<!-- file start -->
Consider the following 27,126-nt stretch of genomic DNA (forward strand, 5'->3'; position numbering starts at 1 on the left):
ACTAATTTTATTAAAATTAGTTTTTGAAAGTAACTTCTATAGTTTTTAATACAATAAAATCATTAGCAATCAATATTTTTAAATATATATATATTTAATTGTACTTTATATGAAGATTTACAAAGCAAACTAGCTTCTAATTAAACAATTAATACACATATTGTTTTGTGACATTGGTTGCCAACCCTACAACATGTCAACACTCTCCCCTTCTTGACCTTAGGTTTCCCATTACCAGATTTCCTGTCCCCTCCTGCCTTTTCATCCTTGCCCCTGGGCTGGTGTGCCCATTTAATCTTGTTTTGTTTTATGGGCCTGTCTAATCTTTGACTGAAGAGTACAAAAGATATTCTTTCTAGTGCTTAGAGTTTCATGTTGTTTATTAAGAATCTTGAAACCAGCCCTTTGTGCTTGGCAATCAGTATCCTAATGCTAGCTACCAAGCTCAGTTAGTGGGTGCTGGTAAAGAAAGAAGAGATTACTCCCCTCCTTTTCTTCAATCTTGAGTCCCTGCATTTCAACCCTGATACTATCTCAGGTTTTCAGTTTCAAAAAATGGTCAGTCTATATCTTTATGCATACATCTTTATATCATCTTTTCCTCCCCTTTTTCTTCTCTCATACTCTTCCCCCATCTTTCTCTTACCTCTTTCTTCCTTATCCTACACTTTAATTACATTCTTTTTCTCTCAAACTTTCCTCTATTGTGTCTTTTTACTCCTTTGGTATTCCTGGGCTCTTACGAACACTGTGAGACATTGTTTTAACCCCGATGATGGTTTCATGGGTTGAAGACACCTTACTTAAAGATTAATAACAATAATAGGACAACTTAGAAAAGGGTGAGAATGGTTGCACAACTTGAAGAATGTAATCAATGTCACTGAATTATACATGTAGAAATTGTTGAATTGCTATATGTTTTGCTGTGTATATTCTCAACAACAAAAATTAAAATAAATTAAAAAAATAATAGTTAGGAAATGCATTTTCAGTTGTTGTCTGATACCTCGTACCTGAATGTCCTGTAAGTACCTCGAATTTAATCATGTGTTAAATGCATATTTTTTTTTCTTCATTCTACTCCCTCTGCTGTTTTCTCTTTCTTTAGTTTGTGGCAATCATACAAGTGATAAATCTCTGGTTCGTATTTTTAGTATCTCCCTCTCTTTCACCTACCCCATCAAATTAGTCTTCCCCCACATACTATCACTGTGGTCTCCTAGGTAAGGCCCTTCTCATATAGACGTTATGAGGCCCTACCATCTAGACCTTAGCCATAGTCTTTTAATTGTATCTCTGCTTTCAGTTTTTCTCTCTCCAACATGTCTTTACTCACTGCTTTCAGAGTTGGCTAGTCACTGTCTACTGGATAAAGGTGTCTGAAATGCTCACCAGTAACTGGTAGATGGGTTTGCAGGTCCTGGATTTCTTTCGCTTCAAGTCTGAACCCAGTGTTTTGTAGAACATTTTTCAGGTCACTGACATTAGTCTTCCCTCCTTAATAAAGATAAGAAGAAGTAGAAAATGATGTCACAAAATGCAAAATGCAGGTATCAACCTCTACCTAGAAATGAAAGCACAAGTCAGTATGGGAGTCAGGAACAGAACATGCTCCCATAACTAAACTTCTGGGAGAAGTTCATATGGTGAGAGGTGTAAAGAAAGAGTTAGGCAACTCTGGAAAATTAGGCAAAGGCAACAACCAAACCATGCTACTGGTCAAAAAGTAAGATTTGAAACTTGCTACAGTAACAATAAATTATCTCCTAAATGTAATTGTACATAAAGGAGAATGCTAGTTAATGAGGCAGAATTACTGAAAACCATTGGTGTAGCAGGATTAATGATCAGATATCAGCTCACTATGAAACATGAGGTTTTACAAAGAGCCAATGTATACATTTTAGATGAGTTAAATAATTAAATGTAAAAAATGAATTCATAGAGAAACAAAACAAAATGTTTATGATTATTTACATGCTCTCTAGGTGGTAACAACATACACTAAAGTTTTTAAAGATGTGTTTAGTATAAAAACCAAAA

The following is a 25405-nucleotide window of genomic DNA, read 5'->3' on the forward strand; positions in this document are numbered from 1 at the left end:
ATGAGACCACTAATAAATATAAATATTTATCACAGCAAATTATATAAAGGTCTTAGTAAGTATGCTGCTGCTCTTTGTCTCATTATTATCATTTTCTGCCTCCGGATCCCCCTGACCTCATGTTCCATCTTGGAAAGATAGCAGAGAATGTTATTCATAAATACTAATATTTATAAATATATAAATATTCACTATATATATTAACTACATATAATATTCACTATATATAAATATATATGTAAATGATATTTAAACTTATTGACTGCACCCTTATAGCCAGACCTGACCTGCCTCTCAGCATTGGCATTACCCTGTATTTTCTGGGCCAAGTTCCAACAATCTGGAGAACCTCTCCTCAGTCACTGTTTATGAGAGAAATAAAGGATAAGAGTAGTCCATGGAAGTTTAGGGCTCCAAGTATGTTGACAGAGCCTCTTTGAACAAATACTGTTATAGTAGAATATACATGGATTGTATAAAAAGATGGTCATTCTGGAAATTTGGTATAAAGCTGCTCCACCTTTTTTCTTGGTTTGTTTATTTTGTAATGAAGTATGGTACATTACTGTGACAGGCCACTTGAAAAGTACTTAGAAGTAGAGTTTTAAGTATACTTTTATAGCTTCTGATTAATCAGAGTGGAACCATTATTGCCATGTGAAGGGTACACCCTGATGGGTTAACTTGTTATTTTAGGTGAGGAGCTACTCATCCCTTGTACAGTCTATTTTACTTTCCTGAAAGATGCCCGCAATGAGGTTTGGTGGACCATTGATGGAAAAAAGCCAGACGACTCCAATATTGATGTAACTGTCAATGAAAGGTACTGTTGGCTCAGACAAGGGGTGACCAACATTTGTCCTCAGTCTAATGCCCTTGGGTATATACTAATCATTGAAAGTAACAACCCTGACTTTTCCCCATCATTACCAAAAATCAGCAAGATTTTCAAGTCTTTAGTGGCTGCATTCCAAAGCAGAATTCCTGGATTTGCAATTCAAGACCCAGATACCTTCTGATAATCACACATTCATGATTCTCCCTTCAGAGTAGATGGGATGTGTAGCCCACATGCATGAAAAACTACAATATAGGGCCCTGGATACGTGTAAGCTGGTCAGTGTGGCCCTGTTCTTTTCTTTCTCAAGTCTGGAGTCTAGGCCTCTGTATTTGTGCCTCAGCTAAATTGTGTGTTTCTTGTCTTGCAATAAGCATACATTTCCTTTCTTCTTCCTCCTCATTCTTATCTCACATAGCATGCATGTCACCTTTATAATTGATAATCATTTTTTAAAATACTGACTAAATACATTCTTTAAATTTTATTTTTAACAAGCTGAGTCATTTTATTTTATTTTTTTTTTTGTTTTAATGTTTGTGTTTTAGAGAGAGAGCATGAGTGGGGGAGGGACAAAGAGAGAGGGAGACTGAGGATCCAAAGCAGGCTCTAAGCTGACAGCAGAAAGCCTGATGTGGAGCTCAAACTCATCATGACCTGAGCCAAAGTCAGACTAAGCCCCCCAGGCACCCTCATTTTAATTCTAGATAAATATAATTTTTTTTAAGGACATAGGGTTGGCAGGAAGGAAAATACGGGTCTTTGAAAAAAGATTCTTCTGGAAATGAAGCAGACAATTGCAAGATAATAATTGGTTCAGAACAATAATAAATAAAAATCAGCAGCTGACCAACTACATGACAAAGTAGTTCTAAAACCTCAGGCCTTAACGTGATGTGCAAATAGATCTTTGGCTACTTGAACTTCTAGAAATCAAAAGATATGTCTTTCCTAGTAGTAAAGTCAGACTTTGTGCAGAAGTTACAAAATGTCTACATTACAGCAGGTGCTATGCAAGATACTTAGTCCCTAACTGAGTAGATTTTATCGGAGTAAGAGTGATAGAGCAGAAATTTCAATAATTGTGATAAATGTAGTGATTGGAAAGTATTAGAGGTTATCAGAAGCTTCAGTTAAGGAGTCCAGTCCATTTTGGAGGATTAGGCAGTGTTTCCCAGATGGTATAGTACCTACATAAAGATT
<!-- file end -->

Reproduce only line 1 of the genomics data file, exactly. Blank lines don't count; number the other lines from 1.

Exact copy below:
Consider the following 27,126-nt stretch of genomic DNA (forward strand, 5'->3'; position numbering starts at 1 on the left):